The pace of technological innovation over the past 10-15 years has been staggering. Entirely new fields spawned overnight; legacy industries upended or bankrupt just as quickly. This led to major and incredible advances in quality of life for many (although with the spread of misinformation and the weaponization of social media, some might quibble with that conclusion…), but it also led to rapid loss of jobs and uncertainty for those not versed or trained in the knowledge economy. (Much of this was also the case in the wake of previous iterations of technological or manufacturing disruption leading to a new brand of economy, but that’s part of the problem… what happens to those who are getting left behind?). Employees are understandably hesitant when “groundbreaking” new technology comes around, because it could mean they’re out of a job if it’s too groundbreaking. And as A.I. is getting better and better and better, employees are rightfully nervous to embrace all it can offer because of what it might mean for their jobs (or soon-to-be former jobs if the worst comes to fruition). But, if you can teach your employees about how A.I. can truly improve their jobs — how smarter digital solutions can materially impact their day to day — you might just make stakeholders out of them yet.
And how do you teach employees about how A.I. can truly improve their jobs? Well first of all, you need to have a firm grasp of what A.I. is, what it isn’t, and how it can be used.
“For organizations to get the most that they can from AI, they should also be investing in helping all of their team members to understand the technology better,” according to Emma Martinho-Truswell at the Harvard Business Review. “Understanding machine learning can make an employee more likely to spot potential applications in his/her own work. Many of the most promising uses for machine learning will be humdrum, and this is where technology can be at its most useful: saving people time, so that they can concentrate on the many tasks at which they outperform machines.”
To get your employees to the point where they can identify those opportunities for A.I. collaboration, you have to teach them how A.I. learns, what it’s good at, and what it should be doing. Only then will they become stakeholders in its implementation instead of hesitant adopters by decree.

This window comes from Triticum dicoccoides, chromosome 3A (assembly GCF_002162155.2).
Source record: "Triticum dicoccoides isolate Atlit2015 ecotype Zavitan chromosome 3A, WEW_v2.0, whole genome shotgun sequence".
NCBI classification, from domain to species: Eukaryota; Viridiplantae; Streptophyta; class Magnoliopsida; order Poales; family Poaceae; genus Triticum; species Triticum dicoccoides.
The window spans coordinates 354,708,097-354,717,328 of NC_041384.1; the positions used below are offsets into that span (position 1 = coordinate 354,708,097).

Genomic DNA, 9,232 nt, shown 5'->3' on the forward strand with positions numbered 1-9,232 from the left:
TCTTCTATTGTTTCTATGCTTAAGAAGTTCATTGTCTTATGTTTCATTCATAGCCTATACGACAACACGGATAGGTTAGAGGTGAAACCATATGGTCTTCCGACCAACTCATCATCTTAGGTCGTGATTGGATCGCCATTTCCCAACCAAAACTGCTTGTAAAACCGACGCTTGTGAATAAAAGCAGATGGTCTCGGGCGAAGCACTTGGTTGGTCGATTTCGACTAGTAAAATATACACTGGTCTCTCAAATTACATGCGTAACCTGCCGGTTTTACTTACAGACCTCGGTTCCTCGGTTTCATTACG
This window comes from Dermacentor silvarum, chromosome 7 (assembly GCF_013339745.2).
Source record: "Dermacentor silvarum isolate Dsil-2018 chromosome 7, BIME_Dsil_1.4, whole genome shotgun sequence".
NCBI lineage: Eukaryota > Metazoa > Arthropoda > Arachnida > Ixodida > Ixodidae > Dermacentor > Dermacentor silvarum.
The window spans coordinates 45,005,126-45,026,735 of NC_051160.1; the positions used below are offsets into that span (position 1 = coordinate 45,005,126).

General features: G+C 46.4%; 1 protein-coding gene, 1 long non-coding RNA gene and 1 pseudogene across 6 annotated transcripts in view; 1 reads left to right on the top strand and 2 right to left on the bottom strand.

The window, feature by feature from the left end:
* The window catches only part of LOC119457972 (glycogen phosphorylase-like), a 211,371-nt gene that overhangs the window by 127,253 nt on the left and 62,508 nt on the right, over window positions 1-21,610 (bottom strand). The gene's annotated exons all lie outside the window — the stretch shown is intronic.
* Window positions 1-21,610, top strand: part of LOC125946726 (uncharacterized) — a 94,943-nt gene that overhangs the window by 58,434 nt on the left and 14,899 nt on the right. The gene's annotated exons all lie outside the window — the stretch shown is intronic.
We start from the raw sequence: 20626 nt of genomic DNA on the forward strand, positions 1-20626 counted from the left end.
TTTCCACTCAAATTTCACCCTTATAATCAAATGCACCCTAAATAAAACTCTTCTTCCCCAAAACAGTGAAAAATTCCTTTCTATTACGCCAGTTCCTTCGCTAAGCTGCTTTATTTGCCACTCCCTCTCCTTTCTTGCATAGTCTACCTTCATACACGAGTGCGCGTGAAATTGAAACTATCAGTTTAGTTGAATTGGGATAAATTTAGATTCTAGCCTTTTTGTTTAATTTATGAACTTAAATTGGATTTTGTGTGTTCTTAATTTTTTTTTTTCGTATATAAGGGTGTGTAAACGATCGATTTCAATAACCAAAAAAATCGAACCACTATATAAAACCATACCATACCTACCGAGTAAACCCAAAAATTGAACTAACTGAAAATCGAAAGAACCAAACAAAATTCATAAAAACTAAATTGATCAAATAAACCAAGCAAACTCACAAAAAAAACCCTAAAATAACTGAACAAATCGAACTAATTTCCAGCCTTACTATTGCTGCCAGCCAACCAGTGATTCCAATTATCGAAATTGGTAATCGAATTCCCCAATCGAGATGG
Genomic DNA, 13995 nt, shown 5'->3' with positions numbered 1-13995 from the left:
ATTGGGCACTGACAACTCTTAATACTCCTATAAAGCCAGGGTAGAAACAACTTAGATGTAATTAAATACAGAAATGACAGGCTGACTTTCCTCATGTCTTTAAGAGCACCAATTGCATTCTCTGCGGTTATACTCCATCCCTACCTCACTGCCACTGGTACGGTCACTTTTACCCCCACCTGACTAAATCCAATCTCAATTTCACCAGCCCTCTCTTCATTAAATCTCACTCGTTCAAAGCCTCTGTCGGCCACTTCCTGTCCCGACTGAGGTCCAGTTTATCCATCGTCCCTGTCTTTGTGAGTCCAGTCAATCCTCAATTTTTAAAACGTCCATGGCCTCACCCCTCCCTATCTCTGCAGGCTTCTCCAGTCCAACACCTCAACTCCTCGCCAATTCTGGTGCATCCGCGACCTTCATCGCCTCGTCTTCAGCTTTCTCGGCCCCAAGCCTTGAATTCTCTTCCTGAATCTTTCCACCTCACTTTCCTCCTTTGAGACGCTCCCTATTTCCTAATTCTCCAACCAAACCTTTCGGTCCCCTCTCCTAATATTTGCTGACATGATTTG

Machines learn by processing massive amounts of available data, spotting trends, and then acting on those trends and data as per your programming instructions. The example HBR goes with, and I think it’s a great one, is that of expense reports. Any company with a sales staff or executives/managers who have to do a lot of traveling can attest to the time suck expense reporting is. It takes you away from doing your actual job, but has to be done for the company to operate appropriately. This is the kind of ‘humdrum’ the author is talking about, where A.I. can truly make your job better by taking B.S. off your plate. But only if your employees know this is an appropriate opportunity for A.I. to make their jobs easier can you find all these inefficiencies and take automated action.
According to Martinho-Truswell, “My expenses software is a perfect example: it has the receipts of its millions of users to learn from, and it uses them to help predict whether a cup of coffee from Starbucks should be categorized as travel, stationery, or entertainment.”
If you’re able to teach your staff what machine learning excels at, your staff can then pinpoint things it’s not good at. “Problems that are novel, or which lack meaningful data to explain them, remain squarely in the realm of human specialties. Help your employees to understand this difference by showing them tools they already use that are powered by AI, either within the organization or outside it (such as social media advertising or streaming service recommendations)” [emphasis mine].
And finally, you have to understand where A.I. falls short before empowering it with tasks beyond its expertise. “A machine cannot understand, for example, the biases that data reveals, nor the consequences of the advice it gives,” Martinho-Truswell continues. What does that mean? Well, while A.I. might be great at culling through thousands of random résumés to find those that are likely to best match your job opening, I would never trust A.I. with making an ultimate hiring decision — there are too many human variables at play with that particular final decision. When your employees understand what A.I. can’t do and what you’re not going to delegate to it, they’ll be much more open to collaborating with A.I. willfully.
The bottom line is that A.I., when understood fully and used correctly, can markedly improve employees’ lives. If they are taught what it can do, how it learns, and how it can be helpful to them, they can transform from hesitant impediments into empowered stakeholders who bring solutions for increased efficiency to you instead of flowing from the top down. That’s tech you can use!
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